Sask. changes stance on sleep-apnea machines
Provincial budget initially limited services to low-income families, machines will now be available on loan
Saskatchewan's Ministry of Health is altering its stance on sleep-apnea machines.
Starting Oct. 1, the province will allow patients with moderate to severe sleep apnea to receive a machine on loan at a cost of $275 for the life of the machine.
In the provincial budget released this spring, the province said it would only offer continuous positive airway pressure (CPAP) machines to low-income people receiving health benefits.
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"Following consultation with respirologists and review of processes in other jurisdictions, we've determined that the same annual savings could be achieved from an alternate approach," Health Minister Jim Reiter said in a media release Wednesday.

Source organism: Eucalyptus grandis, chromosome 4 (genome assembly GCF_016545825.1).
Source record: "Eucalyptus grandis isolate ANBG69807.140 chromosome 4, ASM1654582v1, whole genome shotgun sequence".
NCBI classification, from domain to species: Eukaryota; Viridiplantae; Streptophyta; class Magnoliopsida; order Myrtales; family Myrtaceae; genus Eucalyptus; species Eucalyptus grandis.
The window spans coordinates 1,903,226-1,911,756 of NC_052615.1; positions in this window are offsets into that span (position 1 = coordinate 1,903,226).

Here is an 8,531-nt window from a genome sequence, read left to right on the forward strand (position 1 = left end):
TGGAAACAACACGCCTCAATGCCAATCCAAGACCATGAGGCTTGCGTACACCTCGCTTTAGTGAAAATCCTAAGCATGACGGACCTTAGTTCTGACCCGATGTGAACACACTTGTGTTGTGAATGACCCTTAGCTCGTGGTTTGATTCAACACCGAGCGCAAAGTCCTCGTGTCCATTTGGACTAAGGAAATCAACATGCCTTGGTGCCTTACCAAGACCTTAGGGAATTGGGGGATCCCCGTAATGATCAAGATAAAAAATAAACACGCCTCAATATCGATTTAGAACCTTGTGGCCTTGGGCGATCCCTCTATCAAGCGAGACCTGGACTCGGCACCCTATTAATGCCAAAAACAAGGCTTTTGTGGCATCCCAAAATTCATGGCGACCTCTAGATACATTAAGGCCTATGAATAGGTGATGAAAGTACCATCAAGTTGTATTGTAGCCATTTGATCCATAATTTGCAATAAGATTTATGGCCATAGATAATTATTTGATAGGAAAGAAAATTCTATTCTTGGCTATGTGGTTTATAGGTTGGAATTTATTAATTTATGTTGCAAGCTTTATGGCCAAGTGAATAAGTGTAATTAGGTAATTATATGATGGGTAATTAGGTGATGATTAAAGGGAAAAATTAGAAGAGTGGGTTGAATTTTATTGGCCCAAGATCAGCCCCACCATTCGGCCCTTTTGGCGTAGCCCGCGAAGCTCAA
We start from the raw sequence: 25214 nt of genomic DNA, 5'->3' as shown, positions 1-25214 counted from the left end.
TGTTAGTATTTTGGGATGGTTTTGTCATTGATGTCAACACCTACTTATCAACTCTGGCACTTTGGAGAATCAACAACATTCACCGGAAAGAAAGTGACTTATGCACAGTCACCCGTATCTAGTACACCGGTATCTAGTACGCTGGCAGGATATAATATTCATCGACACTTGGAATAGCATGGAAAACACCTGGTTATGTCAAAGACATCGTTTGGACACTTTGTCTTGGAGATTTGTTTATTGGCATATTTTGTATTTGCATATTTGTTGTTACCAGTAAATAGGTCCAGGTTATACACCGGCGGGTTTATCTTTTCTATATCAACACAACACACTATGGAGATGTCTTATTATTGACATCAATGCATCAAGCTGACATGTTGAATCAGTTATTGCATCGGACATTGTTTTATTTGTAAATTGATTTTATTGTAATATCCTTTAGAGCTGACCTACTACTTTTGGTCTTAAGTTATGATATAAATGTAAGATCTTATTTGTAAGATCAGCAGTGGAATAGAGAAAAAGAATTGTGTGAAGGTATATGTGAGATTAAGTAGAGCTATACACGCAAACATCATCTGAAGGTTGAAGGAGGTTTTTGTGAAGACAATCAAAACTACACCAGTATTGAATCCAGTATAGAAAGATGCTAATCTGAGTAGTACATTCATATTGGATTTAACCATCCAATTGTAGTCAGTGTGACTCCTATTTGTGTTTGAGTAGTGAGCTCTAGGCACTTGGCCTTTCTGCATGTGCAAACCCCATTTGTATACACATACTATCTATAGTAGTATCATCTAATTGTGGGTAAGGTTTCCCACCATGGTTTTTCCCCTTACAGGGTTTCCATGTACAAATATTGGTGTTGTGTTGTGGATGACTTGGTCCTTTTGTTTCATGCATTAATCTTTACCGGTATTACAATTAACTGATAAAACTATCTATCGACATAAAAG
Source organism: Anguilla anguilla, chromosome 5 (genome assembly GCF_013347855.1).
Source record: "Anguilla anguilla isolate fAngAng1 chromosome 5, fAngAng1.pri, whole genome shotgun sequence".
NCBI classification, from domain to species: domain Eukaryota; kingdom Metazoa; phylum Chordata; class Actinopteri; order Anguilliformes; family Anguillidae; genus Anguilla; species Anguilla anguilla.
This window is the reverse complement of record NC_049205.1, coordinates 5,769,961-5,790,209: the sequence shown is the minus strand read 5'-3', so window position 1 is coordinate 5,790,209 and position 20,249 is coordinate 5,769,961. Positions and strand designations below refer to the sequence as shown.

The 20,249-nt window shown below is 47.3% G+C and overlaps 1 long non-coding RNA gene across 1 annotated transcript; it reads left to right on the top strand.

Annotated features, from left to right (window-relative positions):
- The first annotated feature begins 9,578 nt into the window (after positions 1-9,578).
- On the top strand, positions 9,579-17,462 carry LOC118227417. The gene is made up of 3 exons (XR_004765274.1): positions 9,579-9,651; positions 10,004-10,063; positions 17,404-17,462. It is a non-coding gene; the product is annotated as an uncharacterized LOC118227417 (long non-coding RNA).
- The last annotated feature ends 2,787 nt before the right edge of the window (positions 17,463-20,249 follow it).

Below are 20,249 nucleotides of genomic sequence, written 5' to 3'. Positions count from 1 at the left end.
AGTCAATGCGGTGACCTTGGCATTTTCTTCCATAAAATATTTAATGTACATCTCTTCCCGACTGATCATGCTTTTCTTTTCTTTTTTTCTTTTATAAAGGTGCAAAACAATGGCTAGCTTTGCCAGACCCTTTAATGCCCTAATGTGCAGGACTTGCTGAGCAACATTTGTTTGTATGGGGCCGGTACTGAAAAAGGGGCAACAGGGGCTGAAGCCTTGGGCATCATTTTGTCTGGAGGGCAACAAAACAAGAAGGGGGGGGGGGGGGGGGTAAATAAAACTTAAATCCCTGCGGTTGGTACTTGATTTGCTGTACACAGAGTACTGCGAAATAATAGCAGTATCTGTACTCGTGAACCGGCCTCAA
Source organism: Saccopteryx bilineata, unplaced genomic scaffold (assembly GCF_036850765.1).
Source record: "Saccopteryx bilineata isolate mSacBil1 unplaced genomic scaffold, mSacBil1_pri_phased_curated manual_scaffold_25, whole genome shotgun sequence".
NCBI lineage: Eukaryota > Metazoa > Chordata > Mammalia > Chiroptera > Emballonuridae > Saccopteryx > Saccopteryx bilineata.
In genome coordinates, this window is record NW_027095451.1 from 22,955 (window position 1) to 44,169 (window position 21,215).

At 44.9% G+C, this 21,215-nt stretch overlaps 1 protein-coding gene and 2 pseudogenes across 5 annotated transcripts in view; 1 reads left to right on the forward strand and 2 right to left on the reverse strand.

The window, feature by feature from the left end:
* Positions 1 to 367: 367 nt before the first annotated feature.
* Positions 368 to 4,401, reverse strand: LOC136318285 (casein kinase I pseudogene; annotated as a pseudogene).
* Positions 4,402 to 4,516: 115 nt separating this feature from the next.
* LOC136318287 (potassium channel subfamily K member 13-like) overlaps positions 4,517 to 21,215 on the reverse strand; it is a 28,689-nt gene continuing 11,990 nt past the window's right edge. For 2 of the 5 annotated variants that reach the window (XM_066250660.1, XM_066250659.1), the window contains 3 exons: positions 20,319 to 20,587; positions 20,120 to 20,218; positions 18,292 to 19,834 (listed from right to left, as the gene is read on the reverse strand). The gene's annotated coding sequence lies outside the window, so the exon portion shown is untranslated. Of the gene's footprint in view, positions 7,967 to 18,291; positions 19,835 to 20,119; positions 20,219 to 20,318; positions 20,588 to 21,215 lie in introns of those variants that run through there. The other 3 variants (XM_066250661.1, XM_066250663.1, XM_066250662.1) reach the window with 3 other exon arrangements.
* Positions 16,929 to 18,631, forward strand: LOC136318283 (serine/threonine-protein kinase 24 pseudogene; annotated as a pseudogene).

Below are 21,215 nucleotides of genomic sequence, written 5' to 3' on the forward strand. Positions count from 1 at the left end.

"This approach will reduce costs for patients and allow better access for those who need it, while still achieving the same savings for the province."
The machines allow a steady airflow to people who have difficulty breathing while they sleep. Sleep apnea has been linked to everything from obesity to depression.
The province said the full cost of a CPAP machine totals around $1,500.
This isn't the first time the provincial government has changed its stance on cuts made in the 2017 budget.
After cutting funding for funeral services for people on social assistance, the Ministry of Social Services changed its policy and will now pay a maximum of $700 on top of the $2,100 flat fee that will be provided for burials.